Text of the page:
Due to technical limitations of the medium at the time, the cameraman could not give director George Cukor what he wanted: "low light levels, the impressionistic feeling of the musical instruments, Garland moving in and out of pools of light," so he was fired. Cukor realized later that the film stock itself was the problem, not the cinematographer, and re-employed him in a number of other films later on.

Changes were then made to the costume and set and the number was filmed a second time the following Thursday, October 29. Art director Gene Allen said, "The first time it looked as if we had painted a set to look like a bar. So to give it a slightly impressionistic look I...put a scrim between the musicians and the back bar. If you look very carefully at that scene you can see the scrim nailed down on the floor..."

According to sound man Earl Bellamy: "When Judy sang to playback, you could never hear anything...She wanted me to start off at a full blast and then she topped that...her huge voice carrying out over the rafters. You could hear Judy clear as a bell, and she sang right with it..."

Garland did 27 takes of the number over three days, both partial and complete, but according to Allen, "Cukor had her doing all sorts of different bits of business before the song. All of that action didn't really fit the song though — it was just too busy. Plus, she didn't look good — her costume was wrinkled, and didn't fit right...." If that weren't enough, the color was too brown for her complexion as well.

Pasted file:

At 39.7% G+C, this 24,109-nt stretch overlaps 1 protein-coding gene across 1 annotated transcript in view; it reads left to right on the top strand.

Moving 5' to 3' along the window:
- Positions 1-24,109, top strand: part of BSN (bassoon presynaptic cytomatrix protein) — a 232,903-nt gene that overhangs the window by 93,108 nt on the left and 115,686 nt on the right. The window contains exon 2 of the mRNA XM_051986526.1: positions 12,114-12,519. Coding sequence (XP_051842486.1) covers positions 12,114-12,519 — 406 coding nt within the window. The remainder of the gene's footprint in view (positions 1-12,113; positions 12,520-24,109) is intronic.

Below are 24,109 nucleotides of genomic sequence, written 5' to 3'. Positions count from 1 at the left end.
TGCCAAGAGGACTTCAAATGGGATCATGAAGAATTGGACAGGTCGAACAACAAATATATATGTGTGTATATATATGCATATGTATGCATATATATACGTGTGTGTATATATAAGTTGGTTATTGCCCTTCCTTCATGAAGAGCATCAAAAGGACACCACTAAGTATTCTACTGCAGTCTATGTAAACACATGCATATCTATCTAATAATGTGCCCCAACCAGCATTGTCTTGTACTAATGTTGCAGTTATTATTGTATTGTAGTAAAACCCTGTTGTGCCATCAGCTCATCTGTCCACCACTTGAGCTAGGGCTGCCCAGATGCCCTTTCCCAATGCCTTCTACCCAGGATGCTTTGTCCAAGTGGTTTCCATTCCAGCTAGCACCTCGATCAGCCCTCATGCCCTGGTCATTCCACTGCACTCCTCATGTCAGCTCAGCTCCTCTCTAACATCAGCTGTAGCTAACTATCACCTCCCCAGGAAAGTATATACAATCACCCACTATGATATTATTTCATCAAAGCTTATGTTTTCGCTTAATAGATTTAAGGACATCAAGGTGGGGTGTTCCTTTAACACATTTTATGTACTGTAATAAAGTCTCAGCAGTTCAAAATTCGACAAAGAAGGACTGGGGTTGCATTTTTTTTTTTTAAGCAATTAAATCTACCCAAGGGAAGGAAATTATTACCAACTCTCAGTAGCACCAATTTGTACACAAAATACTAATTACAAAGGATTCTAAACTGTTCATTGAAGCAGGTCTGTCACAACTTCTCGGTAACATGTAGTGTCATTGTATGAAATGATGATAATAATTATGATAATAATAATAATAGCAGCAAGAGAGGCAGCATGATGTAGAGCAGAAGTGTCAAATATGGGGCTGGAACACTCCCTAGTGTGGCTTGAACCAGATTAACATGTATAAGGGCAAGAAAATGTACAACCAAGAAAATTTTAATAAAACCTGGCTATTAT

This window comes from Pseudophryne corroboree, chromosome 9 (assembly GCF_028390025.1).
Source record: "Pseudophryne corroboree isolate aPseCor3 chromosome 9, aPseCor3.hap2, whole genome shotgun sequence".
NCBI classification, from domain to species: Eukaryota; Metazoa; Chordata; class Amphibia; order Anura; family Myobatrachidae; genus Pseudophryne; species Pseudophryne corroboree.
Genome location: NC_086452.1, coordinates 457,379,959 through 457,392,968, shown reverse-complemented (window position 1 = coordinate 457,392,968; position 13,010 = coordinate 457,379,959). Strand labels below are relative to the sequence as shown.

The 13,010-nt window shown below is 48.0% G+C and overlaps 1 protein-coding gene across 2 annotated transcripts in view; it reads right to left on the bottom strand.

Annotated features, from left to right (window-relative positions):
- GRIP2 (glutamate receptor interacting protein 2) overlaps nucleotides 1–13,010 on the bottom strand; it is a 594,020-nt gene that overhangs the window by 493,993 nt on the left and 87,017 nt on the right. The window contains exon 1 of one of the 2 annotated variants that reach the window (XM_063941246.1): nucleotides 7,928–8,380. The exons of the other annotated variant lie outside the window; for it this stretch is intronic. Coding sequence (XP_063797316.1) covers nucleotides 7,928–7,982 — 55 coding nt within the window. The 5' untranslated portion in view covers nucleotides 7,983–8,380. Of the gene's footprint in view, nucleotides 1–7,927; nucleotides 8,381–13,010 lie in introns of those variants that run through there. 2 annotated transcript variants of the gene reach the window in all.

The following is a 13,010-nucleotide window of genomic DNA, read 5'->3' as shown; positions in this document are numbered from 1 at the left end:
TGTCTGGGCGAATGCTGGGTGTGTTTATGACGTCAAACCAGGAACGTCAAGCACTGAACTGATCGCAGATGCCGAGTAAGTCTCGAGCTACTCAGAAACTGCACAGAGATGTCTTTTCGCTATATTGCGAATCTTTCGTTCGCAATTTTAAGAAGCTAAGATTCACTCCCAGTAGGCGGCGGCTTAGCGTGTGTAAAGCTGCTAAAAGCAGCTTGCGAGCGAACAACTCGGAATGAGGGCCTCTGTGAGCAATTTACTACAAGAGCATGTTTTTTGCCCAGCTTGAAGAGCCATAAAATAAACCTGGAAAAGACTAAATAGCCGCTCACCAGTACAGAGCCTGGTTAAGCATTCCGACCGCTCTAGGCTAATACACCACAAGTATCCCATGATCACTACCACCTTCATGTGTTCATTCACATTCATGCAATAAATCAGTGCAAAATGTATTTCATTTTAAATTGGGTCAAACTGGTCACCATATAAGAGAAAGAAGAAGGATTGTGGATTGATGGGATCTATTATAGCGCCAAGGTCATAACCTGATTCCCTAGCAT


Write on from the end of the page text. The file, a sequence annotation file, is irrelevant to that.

Four months later it was filmed for a third time in February 1954, with new hairstyle and costume and a totally brand new set. Cukor felt this time they had finally got it right: "I think we've generated a lot of sex...She looks perfectly charming in a new Jean-Louis dress, and I know that this too is an enormous improvement over the way we first did it — it has fun and spirit."

Main principal photography for the film began in earnest around the first week of February, 1954. Ten days later, the number was filmed in Technicolor and CinemaScope. As a result of the fabulous color renditions and faithful representations of the sweeping views, Jack L. Warner and Producer Sid Luft agreed to scrap nearly two weeks of footage to date and began the film again. The original takes are added as a special feature on the currently available DVD.

Garland later sang this song as a regular part of her concert repertoire for the rest of her career as well as on the Sammy Davis Jr. Show in 1966.

2019 Dance Version

In November 2019, Universal Records issued a new Dance/Club version of the song, which was remixed by Eric Kupper and as such, both Garland and Kupper received billing on the single. The track also gave Garland her first posthumous appearance on Billboard's Dance Club Songs Chart with the highest debut (at number 41) in its November 9, 2019 issue.[4]

Chart positions

Chart (2019) Peak
position
U.S. Billboard Dance Club Songs[5] 10

Covers

References

  1. ^ It lost to the title song from Three Coins in a Fountain (1954). Source: 65 Years of the Oscar: The Official History of the Academy Awards by Robert Osborne, Abbeville Press: 1992, ISBN 1-55859-715-8, p. 135.
  2. ^ Furia, Philip. Skylark: The Life and Times of Johnny Mercer.
  3. ^ a b Rimler, Walter (2015). The Man That Got Away: the life & songs of Harold Arlen. Champaign IL: University of Illinois Press. pp. 123–124. ISBN 978-0252039461.
  4. ^ "Dance Club Songs (November 9, 2019)" from Billboard (November 5, 2019)
  5. ^ https://www.billboard.com/articles/business/chart-beat/8546348/judy-garland-earns-first-top-10-hit-since-1945
  6. ^ "Special Merit Albums: Jazz". Billboard. February 17, 1962. Retrieved 2013-02-07.
  7. ^ Video on YouTube
  8. ^ Video on YouTube
  9. ^ Video on YouTube
  10. ^ Video on YouTube
This page was last edited on 5 March 2021, at 21:30